"There is a difference between elective surgery and urgent surgery," Quebec Health Minister Gaétan Barrette said Monday, questioning a decision by St. Mary's Hospital vascular surgeon Dr. Carl Emond last November to transfer a dying patient rather than operate on the spot.

Barrette commented for the first time on the death of Mark Blandford, 73, last Nov. 2.

Blandford was diagnosed with a ruptured abdominal aortic aneurysm – or a "triple-A" rupture – by emergency room physicians at St. Mary's but died before he could undergo surgery at the MUHC.

Emond, the sole vascular surgeon at St. Mary's Hospital in Côte-des-Neiges, told colleagues he had no choice but to transfer Blandford.

He said he had been told repeatedly since last summer by the hospital's senior administrators that he was no longer entitled to do triple-A rupture surgeries as part of the reorganization of the hospital's services.

'There was a doctor who has the capacity to operate, and there is no reason he didn't operate on the patient. Period.' - Quebec Health Minister Gaétan Barrette

"The way things happened are very, very debatable," Barrette said in an in interview on CBC Montreal's Homerun. "My point is quite simple: There is a difference between elective surgery and urgent surgery. We were in a situation that obviously was the second category."

"There was a doctor who has the capacity to operate, and there is no reason he didn't operate on the patient. Period."

'Turf war' at St. Mary's

Barrette said Emond's decision not to do the emergency operation is distinct from the decision by senior administrators at the Montreal West Island Integrated University Health and Social Services Centre (known by its French acronym CIUSSS de l'Ouest-de-l'Île-de-Montréal) to stop doing vascular surgery at St. Mary's Hospital.

"That's a turf war," Barrette told Homerun's Sue Smith.

He said each hospital has its own mission, and CIUSSS senior administrators have the right to decide what kind of services will be offered on site and which are to be transferred.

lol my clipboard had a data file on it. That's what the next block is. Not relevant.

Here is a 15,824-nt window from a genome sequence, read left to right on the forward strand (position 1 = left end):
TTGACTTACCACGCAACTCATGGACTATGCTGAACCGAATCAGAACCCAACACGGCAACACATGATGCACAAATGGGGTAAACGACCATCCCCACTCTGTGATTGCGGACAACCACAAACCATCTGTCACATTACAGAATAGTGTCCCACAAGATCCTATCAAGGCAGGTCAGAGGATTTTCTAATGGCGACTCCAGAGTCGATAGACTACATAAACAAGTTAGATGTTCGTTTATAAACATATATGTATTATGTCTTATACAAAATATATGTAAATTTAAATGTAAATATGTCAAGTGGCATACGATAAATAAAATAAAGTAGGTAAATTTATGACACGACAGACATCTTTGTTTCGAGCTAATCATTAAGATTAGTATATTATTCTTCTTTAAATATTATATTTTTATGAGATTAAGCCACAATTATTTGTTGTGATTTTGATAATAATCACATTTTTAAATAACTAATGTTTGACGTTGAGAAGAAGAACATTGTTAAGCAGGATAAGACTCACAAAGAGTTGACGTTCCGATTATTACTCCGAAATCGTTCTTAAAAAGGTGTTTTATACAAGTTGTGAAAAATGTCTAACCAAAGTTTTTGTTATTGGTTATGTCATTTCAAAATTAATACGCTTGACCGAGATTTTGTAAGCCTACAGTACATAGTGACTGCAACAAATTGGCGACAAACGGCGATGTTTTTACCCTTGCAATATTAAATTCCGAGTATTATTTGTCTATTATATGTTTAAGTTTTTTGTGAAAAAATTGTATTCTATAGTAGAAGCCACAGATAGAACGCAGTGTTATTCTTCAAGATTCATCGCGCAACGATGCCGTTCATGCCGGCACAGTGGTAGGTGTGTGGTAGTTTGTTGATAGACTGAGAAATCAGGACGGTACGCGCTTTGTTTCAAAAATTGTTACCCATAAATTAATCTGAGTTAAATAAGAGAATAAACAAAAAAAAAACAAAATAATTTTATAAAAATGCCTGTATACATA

"If at some point we define that vascular surgery has to be concentrated because of cost efficiency in one given hospital, well, that's the way it is," he said earlier Monday, in response to a question from CBC News.

Under investigation

Barrette said he still has his own questions about what happened – for instance, why Blandford was not transferred to the Jewish General Hospital, which is only a few blocks from St. Mary's, instead of to the MUHC Glen site.

Sources have told CBC that there was no transfer protocol for triple-A rupture surgery signed between St. Mary's and the Jewish General Hospital nor with the MUHC Glen site.  

Those same sources say they are not aware of any such transfer protocols having been signed since the Nov. 2 incident, leaving some doctors fearing that the situation that contributed to Blandford's death could happen again.

The CIUSS de l'Ouest-de-l'Île-de-Montréal has not confirmed the status of those transfer protocols, nor will it comment on any other aspect of the Nov. 2 incident while it is under investigation.

Quebec's College of Physicians said last week it is gathering facts on what happened before it decides whether further investigations are warranted.

On Friday, the Quebec coroner's office announced it would be conducting an inquest into Blandford's death.